Ah, the almighty aftermarket. It’s a diverse bunch of companies that represent various corners of our beloved automotive industry that ranges from high-performance engines to stick-to-the-pavement suspension components and everything in between. And in the body panel segment, there are companies we refer to as the “surgeons of sheetmetal,” as they can be credited with saving the lives of thousands of classic muscle cars that in years past would have been left for dead.
If you go back to 1982 it was in Fast Times at Ridgemont High when Jeff Spicoli took an unintentional flight in Charles Jefferson’s 1979 Z28 Camaro that left the once-cherry F-body in ruins. Now, if that little incident would have happened to the high school football star’s car today, Spicoli may have actually been able to use his old man’s “ultimate set of tools” to fix the Camaro with some brand-new sheetmetal from the aftermarket.
Unfortunately, that was at a time when a car with a rotted quarter-panel or a “cancer-ridden” roof would have been sent out to pasture (i.e., the crusher). Unfortunately, we can’t go back and save those cars, but more companies are now scrubbing in and taking cars off life support with offerings of new roofs, quarter-panels, doors, and of course, fenders and hoods.
One example is Project Orange Krate. When we bought the 1971 Camaro, it looked like a super solid car with original sheetmetal in excellent condition. We were right about the sheetmetal being original, but after a date with the sandblaster, some deep history of abuse was revealed. The passenger-side quarter-panel had been crunched and poorly repaired, and the driver-side quarter was rust-ridden and fed a heavy diet of body filler. The doors were barely salvageable. Thankfully, the crew at Competition Specialties performed some sheetmetal magic with a few hammers, dollies, and years of experience.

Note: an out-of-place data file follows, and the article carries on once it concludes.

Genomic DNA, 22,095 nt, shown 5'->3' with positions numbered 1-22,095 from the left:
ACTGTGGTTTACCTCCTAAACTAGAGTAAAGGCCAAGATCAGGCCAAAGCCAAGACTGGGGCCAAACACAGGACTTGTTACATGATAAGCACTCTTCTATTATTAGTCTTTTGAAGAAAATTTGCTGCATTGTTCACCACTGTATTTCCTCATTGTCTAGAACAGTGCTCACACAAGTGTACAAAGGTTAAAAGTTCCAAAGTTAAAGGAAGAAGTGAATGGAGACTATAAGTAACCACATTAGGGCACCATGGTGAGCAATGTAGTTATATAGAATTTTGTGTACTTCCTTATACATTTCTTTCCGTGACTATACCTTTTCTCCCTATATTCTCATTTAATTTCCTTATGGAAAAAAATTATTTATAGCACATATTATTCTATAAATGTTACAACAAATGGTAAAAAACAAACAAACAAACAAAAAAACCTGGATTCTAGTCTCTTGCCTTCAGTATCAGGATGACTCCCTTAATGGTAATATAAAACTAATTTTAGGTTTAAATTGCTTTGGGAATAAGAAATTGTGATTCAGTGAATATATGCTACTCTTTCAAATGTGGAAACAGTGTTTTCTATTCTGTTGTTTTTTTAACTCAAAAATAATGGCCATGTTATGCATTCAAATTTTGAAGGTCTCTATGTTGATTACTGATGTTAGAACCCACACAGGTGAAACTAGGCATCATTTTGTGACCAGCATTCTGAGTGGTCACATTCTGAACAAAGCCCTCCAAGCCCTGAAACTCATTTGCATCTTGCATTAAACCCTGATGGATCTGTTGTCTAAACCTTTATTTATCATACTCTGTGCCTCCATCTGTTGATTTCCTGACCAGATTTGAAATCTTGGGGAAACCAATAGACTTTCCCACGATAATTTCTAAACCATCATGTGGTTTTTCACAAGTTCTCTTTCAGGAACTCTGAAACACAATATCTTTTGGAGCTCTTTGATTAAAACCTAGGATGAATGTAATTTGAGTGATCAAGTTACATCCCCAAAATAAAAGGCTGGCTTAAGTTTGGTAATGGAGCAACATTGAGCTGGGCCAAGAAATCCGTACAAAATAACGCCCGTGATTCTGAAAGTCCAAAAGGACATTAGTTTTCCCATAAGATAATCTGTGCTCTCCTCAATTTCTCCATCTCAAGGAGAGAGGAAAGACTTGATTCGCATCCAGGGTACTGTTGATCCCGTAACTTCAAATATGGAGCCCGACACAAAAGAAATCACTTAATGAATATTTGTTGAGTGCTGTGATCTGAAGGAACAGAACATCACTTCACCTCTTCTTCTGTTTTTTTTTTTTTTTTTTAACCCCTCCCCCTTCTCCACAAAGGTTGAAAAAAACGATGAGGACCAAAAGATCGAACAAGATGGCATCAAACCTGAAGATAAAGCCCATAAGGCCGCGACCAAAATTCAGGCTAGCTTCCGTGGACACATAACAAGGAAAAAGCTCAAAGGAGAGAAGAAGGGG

On the other side of the coin, when Chevy High Performance took delivery of a 1969 Camaro as a long-term project, there was no hiding the fact that the car was way beyond rough. We actually went in with the idea of replacing just about every bit of sheetmetal, except the firewall, to show our readers that it’s possible to bring a car back from the dead by using aftermarket parts.
Being that some of our favorite classic muscle cars are heading into their 50th birthdays, it’s fairly common to find cars that have gone under the knife at some point in their life.
So, before you give up on that vintage hunk of rust on the side of the house, a new hood, roof, dash, door, or quarter-panel are just a phone call or a few web clicks away.
Now is a good time to get that project back on track.